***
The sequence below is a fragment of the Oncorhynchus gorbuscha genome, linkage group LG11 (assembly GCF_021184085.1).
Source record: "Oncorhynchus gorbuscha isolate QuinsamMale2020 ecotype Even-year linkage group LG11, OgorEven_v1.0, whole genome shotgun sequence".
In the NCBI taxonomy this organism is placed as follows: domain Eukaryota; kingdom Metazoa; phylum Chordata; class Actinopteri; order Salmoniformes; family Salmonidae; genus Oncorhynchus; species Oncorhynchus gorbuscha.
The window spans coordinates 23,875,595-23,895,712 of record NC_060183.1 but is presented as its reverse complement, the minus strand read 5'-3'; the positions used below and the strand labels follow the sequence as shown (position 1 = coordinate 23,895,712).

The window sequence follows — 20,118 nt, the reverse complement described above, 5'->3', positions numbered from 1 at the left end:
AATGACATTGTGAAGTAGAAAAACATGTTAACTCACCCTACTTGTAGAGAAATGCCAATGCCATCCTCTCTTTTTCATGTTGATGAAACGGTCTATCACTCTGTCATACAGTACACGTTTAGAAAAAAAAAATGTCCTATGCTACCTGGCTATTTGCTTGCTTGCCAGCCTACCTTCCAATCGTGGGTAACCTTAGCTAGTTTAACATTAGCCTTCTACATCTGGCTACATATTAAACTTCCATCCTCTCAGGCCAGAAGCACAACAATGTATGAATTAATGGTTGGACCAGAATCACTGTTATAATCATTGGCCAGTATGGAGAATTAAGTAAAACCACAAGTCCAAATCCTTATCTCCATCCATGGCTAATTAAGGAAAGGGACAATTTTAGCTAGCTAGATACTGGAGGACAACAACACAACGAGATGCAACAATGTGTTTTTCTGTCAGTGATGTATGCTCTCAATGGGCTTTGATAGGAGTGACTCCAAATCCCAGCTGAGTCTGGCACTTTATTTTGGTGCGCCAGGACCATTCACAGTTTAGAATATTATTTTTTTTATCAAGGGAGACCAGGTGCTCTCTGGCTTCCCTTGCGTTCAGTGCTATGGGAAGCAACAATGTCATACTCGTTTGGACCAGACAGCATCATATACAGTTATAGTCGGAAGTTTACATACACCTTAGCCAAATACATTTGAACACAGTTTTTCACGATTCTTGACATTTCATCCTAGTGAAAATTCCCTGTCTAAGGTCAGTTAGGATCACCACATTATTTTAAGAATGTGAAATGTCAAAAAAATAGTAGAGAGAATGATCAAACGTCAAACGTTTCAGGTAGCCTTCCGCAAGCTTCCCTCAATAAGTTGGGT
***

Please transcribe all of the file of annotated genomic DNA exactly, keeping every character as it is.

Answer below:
The sequence below is a fragment of the Oncorhynchus gorbuscha genome, linkage group LG11 (assembly GCF_021184085.1).
Source record: "Oncorhynchus gorbuscha isolate QuinsamMale2020 ecotype Even-year linkage group LG11, OgorEven_v1.0, whole genome shotgun sequence".
In the NCBI taxonomy this organism is placed as follows: domain Eukaryota; kingdom Metazoa; phylum Chordata; class Actinopteri; order Salmoniformes; family Salmonidae; genus Oncorhynchus; species Oncorhynchus gorbuscha.
The window spans coordinates 23,875,595-23,895,712 of record NC_060183.1 but is presented as its reverse complement, the minus strand read 5'-3'; the positions used below and the strand labels follow the sequence as shown (position 1 = coordinate 23,895,712).

The window sequence follows — 20,118 nt, the reverse complement described above, 5'->3', positions numbered from 1 at the left end:
AATGACATTGTGAAGTAGAAAAACATGTTAACTCACCCTACTTGTAGAGAAATGCCAATGCCATCCTCTCTTTTTCATGTTGATGAAACGGTCTATCACTCTGTCATACAGTACACGTTTAGAAAAAAAAAATGTCCTATGCTACCTGGCTATTTGCTTGCTTGCCAGCCTACCTTCCAATCGTGGGTAACCTTAGCTAGTTTAACATTAGCCTTCTACATCTGGCTACATATTAAACTTCCATCCTCTCAGGCCAGAAGCACAACAATGTATGAATTAATGGTTGGACCAGAATCACTGTTATAATCATTGGCCAGTATGGAGAATTAAGTAAAACCACAAGTCCAAATCCTTATCTCCATCCATGGCTAATTAAGGAAAGGGACAATTTTAGCTAGCTAGATACTGGAGGACAACAACACAACGAGATGCAACAATGTGTTTTTCTGTCAGTGATGTATGCTCTCAATGGGCTTTGATAGGAGTGACTCCAAATCCCAGCTGAGTCTGGCACTTTATTTTGGTGCGCCAGGACCATTCACAGTTTAGAATATTATTTTTTTTATCAAGGGAGACCAGGTGCTCTCTGGCTTCCCTTGCGTTCAGTGCTATGGGAAGCAACAATGTCATACTCGTTTGGACCAGACAGCATCATATACAGTTATAGTCGGAAGTTTACATACACCTTAGCCAAATACATTTGAACACAGTTTTTCACGATTCTTGACATTTCATCCTAGTGAAAATTCCCTGTCTAAGGTCAGTTAGGATCACCACATTATTTTAAGAATGTGAAATGTCAAAAAAATAGTAGAGAGAATGATCAAACGTCAAACGTTTCAGGTAGCCTTCCGCAAGCTTCCCTCAATAAGTTGGGT